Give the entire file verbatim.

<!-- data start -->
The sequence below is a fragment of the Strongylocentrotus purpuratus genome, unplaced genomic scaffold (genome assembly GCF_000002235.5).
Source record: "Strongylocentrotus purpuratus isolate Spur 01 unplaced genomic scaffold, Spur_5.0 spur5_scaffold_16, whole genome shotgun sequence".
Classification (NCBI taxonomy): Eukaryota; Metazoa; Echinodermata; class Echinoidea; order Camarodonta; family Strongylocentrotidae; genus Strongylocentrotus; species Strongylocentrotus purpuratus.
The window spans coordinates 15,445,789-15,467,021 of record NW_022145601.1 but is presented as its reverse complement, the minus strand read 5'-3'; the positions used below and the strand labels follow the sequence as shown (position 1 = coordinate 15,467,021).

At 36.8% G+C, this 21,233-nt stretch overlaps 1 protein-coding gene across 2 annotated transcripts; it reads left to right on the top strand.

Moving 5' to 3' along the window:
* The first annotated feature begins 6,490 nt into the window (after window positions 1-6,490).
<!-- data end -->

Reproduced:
The sequence below is a fragment of the Strongylocentrotus purpuratus genome, unplaced genomic scaffold (genome assembly GCF_000002235.5).
Source record: "Strongylocentrotus purpuratus isolate Spur 01 unplaced genomic scaffold, Spur_5.0 spur5_scaffold_16, whole genome shotgun sequence".
Classification (NCBI taxonomy): Eukaryota; Metazoa; Echinodermata; class Echinoidea; order Camarodonta; family Strongylocentrotidae; genus Strongylocentrotus; species Strongylocentrotus purpuratus.
The window spans coordinates 15,445,789-15,467,021 of record NW_022145601.1 but is presented as its reverse complement, the minus strand read 5'-3'; the positions used below and the strand labels follow the sequence as shown (position 1 = coordinate 15,467,021).

At 36.8% G+C, this 21,233-nt stretch overlaps 1 protein-coding gene across 2 annotated transcripts; it reads left to right on the top strand.

Moving 5' to 3' along the window:
* The first annotated feature begins 6,490 nt into the window (after window positions 1-6,490).